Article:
Per­haps the most renowned dives in Van­u­atu are the Pres­i­dent Coolidge on Espir­itu Santo and nearby Mil­lion Dol­lar Point. Book­ing late I was un­able to get a dive on the Coolidge, g, how­ever Mil­lion Dol­lar Point was as a fas­ci­nat­ing ex­pe­ri­ence div­ing ng on jeeps, lor­ries, tanks and trucks ks dis­carded by a de­part­ing Amer­i­can an Army af­ter the Sec­ond World War. A must do for wreck en­thu­si­asts.

My favourite div­ing in Van­u­atu is to be had on its reefs. With many ny small is­lands there is a bounty of jew­els to dis­cover, shal­low coral ral gar­dens, deep wa­ter drop offs, fs, pin­na­cles and ev­ery­thing in between. n. A high­light for me is the un­in­hab­ited ed Sakao Is­land off the north­east st coast of Espir­itu Santo. As with h ev­ery­where in Van­u­atu, make sure e you con­sult with the lo­cal landown­ers re­gard­ing ac­cess to their reefs. Many com­mu­ni­ties op­er­ate ma­rine pro­tected ar­eas con­serv­ing nat­u­ral beauty and healthy ecosys­tems. Per­fect for divers like my­self - will­ing to do a lit­tle ex­plo­ration and get off the beaten track.

Van­u­atu of­fers a num­ber of well

es­tab­lished dive op­er­a­tors to choose from in and near Port Vila, and Lu­ganville, the two main div­ing bases in the coun­try.


Raro­tonga of­fers a great des­ti­na­tion for those who wish to mix good div­ing with a re­laxed, south seas va­ca­tion. Iso­lated by thou­sands of square miles of ocean, Raro­tonga’s fring­ing reef is washed by the clean, clear wa­ters of the South Pacific.

The fring­ing reef is char­ac­ter­ized by a gen­tly slop­ing plateau out to about 30m / 100ft, where the reef steep­ens and ‘drops off’ into the abyss. There is a va­ri­ety of ter­rain and fish life at dif­fer­ent parts of the reef and with over 30 dive sites there are plenty of op­tions to keep you in­ter­ested.

The south side of the is­land is char­ac­ter­ized by a shal­low la­goon which emp­ties to the ocean by pas­sages or passes. Th­ese pas­sages of­fer ex­cit­ing canyon like dives with sharks, rays and turtles of­ten present. Ac­cess to th­ese is only by boat and we dive them from the out­side of the reef.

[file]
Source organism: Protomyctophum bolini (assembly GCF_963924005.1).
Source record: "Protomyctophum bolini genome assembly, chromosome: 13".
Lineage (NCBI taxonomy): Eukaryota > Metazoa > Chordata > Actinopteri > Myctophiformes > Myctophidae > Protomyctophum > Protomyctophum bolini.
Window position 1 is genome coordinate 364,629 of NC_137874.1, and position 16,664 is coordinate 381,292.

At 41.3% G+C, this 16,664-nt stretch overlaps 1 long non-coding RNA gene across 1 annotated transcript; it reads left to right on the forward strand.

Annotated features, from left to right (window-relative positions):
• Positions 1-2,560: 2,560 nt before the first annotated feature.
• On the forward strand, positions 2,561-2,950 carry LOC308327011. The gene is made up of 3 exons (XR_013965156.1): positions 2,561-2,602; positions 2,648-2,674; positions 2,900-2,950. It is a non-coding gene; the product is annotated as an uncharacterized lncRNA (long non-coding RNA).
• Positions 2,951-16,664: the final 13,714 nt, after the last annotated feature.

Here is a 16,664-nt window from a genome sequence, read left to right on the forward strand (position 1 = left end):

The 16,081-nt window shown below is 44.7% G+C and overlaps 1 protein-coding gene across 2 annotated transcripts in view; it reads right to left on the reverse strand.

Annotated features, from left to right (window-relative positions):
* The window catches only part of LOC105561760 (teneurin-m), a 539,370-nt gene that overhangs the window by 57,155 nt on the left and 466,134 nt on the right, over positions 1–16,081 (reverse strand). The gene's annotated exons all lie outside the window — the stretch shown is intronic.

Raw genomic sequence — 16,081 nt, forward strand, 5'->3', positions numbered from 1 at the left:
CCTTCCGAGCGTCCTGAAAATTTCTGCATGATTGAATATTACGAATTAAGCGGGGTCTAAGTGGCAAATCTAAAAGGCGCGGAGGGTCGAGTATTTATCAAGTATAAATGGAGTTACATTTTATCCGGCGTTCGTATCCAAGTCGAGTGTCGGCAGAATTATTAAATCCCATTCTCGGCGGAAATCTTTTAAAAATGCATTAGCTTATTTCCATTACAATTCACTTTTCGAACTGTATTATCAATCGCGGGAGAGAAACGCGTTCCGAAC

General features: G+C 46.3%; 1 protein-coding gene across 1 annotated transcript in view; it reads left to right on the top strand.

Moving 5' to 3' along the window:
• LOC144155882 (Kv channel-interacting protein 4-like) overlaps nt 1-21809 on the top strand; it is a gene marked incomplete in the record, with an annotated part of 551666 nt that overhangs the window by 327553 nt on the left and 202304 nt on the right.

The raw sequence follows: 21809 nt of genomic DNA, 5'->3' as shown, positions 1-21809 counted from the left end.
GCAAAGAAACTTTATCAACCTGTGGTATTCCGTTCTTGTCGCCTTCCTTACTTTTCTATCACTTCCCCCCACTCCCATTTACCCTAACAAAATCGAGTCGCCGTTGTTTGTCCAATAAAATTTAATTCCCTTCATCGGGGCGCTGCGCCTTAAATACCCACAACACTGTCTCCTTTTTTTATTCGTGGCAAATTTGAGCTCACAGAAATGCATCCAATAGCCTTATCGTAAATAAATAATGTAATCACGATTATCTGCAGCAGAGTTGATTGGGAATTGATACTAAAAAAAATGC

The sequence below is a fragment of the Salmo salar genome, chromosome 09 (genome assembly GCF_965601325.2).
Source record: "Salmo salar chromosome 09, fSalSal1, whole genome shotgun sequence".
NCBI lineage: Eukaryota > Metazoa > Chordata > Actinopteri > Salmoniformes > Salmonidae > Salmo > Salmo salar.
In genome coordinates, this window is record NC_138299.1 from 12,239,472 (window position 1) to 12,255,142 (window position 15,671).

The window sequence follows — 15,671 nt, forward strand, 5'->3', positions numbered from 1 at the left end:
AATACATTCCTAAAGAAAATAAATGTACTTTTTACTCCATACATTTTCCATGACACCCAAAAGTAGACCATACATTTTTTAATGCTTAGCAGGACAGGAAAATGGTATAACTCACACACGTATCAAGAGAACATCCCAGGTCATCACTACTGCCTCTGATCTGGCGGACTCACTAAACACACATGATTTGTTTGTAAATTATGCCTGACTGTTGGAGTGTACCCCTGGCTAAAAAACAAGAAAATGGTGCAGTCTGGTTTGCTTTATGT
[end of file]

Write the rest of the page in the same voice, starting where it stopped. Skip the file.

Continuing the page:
The north coast of the is­land has the most coral cover with huge

Porites bom­mies mush­room­ing up and form­ing over­hangs and gul­lies. Turtles, Napoleon Wrasse and the myr­iad of reef dwellers can be eas­ily ap­proached on this coast of­fer­ing great in­ter­ac­tions and op­por­tu­ni­ties for pho­tog­ra­phy.

There are a few wide sandy runoffs lo­cated on the north­ern side of the is­land, a favourite rest­ing place of white tip reef sharks. The drop off is also ac­ces­si­ble and look­ing from 30m / 100ft to depths of over 80m / 250ft can make your heart flut­ter.

The east and west coasts are typ­i­cally steeper with boul­der like ter­rain slop­ing out to the drop off.


Off­shore from Ho­niara is the fa­mous Iron Bot­tom Sound, named for the 50 or so Amer­i­can and Ja­panese ves­sels sunk dur­ing the Bat­tle of Guadal­canal, the largest naval bat­tle of World War II. Most are ac­ces­si­ble by boat only, but a num­ber of shore dives are avail­able. I rec­om­mend hir­ing a lo­cal Dive­mas­ter to show you the best of the sites (My choice was Johnny Rocket whose name

speaks for it­self!) Having been in place for around 70 years the wrecks are well es­tab­lished, with beau­ti­ful soft and hard corals and a plethora of fish.

Fur­ther afield from Ho­niara are plenty more div­ing op­por­tu­ni­ties, al­though my ex­pe­ri­ence is limited to the Reef Is­lands in the east. Here deep wa­ter meets is­lands and atolls re­sult­ing in a breath­tak­ing coral reef. Be­ing sur­rounded by bump-head par­rot­fish and hump-head wrasse, with manta rays, turtles and tu­nas swim­ming by in the blue, while 20 ju­ve­nile grey reef sharks cir­cle up out of the depths to in­ves­ti­gate our dive group is an im­age that will stay with me for­ever.

Back in Samoa the weather is per­fect, the seas are calm, we’re div­ing daily, and life could not be bet­ter. So while I’m sign­ing off now – the dive boat is wait­ing..., I leave you with my favourite quote...

“How in­ap­pro­pri­ate to call this planet Earth, when it is quite clearly Ocean...” - Arthur C. Clarke